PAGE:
By Jane Counsel, Unit Coordinator, Managing People and Organisations, The University of Sydney Business School MBA program
Every time I walk into a coffee shop, I observe how technology is transforming the way people work. Once the sanctuary of the coffee snobs and the brunch brigade, Australian Cafes are the new bastions of work, where you can order a latte with a hot desk to go.
Australians enjoy some of the most reliable network coverage in the world and are among the world’s largest users of mobile devices, enabling them to work pretty much anywhere, anytime. Much of the office space consolidation now occurring in corporate Australia is driven by the fact that employees are no-longer desk-bound, with work increasingly defined as what people do, not where they spend their working day.
Technology is just one of the major global megatrends currently disrupting modern workplaces and triggering a re-imagination of how and where work is done. But what does this mean for our future leaders, and how well equipped are they to lead in the future of work?
Lynda Gratton, author of “The Shift, The Future of Work is Already Here” and a globally-recognised authority on future of work trends, says the changes workplaces are currently experiencing are as significant as the Industrial Revolutions of the 18th and 19th Centuries.
In fact, Gratton and her International Future of Work Consortium, have identified five key Future of Work trends – disruptive technology, globalisation, demographic change and longevity, societal expectations and scarcity of natural resources.
By 2025, Gratton predicts these trends will generate five generations in the workforce, 5 billion people connected by hand-held devices, India and China as Global powerhouses, workplace flexibility and non-traditional career paths as the norm, while a scarcity of natural resources will be firmly at the centre of the workplace agenda.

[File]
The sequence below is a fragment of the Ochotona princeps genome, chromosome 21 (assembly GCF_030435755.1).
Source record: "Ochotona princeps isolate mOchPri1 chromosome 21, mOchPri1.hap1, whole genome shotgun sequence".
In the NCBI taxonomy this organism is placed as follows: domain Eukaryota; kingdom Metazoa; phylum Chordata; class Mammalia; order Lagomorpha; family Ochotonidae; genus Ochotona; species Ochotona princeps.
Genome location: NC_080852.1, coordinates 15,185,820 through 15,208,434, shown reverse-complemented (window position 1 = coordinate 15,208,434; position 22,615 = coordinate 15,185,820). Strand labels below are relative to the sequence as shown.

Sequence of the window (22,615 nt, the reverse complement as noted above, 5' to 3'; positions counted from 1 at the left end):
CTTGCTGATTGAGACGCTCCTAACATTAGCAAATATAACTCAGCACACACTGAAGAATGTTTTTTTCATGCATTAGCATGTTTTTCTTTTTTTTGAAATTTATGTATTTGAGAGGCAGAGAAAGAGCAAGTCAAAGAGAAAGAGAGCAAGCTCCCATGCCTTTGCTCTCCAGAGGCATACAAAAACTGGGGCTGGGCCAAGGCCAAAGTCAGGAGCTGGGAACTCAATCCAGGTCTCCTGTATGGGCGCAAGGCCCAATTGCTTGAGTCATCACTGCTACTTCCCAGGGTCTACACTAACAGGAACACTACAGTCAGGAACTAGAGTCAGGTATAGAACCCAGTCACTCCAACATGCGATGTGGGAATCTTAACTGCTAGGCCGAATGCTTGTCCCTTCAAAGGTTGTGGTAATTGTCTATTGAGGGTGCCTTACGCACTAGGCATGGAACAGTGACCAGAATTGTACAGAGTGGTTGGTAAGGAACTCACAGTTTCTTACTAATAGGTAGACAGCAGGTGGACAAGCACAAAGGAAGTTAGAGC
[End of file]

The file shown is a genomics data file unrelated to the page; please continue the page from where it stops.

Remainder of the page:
So what qualities are critical for leaders in the future of work?
In a globally connected world there is nowhere to hide, so authentic leadership becomes critical as leaders are judged on their ability to be inclusive of difference as they increasing manage diverse and global teams.
Leaders will also be judged on their ability to lead through influence and inspiration as traditional leadership status symbols, such as hierarchy and a command and control management style, become less relevant.
An agile management style with the ability to navigate complexity and ambiguity will also be important to manage the unprecedented rate of change and disruption predicted. Leaders will also need to be connected and not just via their social media groups as globalisation drives a global war for talent and resources.
In the new world of work, knowledge will also be a crucial commodity where the truly great leaders will be defined by their ability to conceptualise knowledge by turning complex issues into innovative solutions.
So how ready are Australian leaders for this new world of work?
In my opinion, I think many leaders are at risk of failing to capitalise on the future of work megatrends due to a historical culture of presenteeism in Australian workplaces and a prospensity to hire in their shadow, which often limits innovation and productivity.
Australia’s next major economic boom will be driven by the services industry and our ability to reap the rewards of this will largely depend upon the degree of progressive change occurring in our society and more broadly in the culture and fabric of our organisations.
However, it is a bit of a chicken and egg scenario. Critical mass creates momentum for diversity but the critical mass must be given the chance to form in the first place.
The more progressive organisations are those that are aware of the megatrends and understand the business imperative for change and are proactively addressing the gaps in their workforce when it comes to women in leadership, culturally diverse leaders, flexible workers, LGBTI inclusion and intergenerational teams.